Despite some momentum toward gun control legislation in the wake of the tragic shooting in Newtown, Conn., earlier this month, stricter laws are far from a sure thing. One reason: people like Rep. Rob Woodall (R-Ga.), who argued in June that the federal government shouldn't enact new gun control laws -- it should get rid of all of the existing ones instead.
"When we start down that road again with folks who think that they know best, you never know where it's going to end. The law of unintended consequences is on steroids in Washington, D.C.," Woodall said at a candidate forum on June 25, sent to HuffPost by a Democratic activist in Georgia. "We can begin to protect the Second Amendment by doing away with all federal control of gun laws."
After 20 first graders and six adults were killed at Sandy Hook Elementary School in Newtown, some politicians quickly called for gun control and began work on legislation to ban the future sale of some assault weapons.
Even some staunch defenders of broad gun rights, such as Sen. Mark Warner (D-Va.), who has an A rating from the National Rifle Association, said they believe something must be done to limit assault weapons.
Woodall, though, is part of a class of lawmakers who may be tough to convince that putting more restrictions on gun ownership is the right answer. The freshman congressman made news in 2011 when he scolded a constituent for asking about government aid and then said he accepts his government-provided health care "because it's free." Woodall has a C rating from the National Rifle Association on voting in support of gun rights. He voted against a bill to require states to respect out-of-state concealed weapons permits, but only because he said the Second Amendment already confers that right and the bill was unnecessary.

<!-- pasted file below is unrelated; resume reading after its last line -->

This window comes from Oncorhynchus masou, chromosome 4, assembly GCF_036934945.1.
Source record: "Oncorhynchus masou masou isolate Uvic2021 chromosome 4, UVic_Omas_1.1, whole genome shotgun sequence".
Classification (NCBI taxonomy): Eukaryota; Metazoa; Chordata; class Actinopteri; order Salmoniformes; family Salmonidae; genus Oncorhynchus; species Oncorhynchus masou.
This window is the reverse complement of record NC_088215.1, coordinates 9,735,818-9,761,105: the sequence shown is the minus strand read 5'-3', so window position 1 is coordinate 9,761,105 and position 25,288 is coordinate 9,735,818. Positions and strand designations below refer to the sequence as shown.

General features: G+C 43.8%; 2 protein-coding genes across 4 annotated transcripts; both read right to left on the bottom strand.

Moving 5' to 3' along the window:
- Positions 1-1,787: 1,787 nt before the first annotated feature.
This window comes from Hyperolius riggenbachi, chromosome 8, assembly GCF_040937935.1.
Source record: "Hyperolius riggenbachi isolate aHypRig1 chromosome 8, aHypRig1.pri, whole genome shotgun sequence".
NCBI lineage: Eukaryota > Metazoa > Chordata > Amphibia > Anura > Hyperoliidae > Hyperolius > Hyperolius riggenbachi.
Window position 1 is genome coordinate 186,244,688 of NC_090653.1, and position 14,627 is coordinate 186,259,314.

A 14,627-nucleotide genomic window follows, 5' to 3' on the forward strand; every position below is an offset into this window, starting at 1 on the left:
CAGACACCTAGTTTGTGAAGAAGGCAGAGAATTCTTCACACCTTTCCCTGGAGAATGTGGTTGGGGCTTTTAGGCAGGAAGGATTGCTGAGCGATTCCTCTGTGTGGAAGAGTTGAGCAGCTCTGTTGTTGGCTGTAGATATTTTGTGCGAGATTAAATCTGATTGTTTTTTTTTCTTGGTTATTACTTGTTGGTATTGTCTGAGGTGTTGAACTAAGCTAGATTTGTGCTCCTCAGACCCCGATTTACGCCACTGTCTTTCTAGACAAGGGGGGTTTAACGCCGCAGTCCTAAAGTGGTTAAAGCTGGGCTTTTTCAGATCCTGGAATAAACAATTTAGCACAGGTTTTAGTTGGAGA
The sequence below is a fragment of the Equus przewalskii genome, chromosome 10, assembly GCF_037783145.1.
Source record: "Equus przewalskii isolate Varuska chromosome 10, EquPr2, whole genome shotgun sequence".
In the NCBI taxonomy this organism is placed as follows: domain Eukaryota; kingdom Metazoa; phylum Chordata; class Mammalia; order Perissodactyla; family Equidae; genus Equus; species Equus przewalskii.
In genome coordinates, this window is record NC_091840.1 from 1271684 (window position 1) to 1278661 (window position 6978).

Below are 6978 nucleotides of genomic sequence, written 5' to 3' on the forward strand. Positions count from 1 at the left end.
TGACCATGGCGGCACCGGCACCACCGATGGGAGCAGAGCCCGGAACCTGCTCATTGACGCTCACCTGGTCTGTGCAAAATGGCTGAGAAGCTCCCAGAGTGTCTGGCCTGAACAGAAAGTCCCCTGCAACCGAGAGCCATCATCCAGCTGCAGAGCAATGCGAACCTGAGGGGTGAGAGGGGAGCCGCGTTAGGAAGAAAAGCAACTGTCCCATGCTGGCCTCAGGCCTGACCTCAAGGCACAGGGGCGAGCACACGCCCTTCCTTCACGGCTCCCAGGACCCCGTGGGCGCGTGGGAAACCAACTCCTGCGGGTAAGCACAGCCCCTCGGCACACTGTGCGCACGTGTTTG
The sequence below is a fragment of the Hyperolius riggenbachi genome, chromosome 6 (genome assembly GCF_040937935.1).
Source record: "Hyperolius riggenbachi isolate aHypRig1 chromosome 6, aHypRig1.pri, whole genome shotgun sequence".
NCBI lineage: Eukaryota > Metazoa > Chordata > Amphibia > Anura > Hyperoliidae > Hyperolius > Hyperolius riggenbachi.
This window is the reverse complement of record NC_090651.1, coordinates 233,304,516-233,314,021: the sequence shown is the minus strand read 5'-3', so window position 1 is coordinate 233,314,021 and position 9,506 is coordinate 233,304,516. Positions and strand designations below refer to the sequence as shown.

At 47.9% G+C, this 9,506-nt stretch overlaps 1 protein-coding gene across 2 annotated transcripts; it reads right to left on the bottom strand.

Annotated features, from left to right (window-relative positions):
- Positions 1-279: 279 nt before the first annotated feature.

His office did not immediately respond to a request for comment as to whether his thinking on gun control had shifted after the Sandy Hook shooting.
In June, though, he was clear that he opposed even existing federal gun regulations, saying the way to protect the Second Amendment was "doing away with those federal gun laws that are already on the books."
"I don't know when the feds got into the criminalization business, but criminalization happens at the state level, not the federal level," he said at the candidate forum. "Outside of a few national security issues like treason that the Constitution lays out, we don't need federal crimes and we don't need federal prisons. We need state crimes and state prisons."
Watch Woodall's comments from June 25:
Source: Project Vote Smart, Graphic by: Chris Spurlock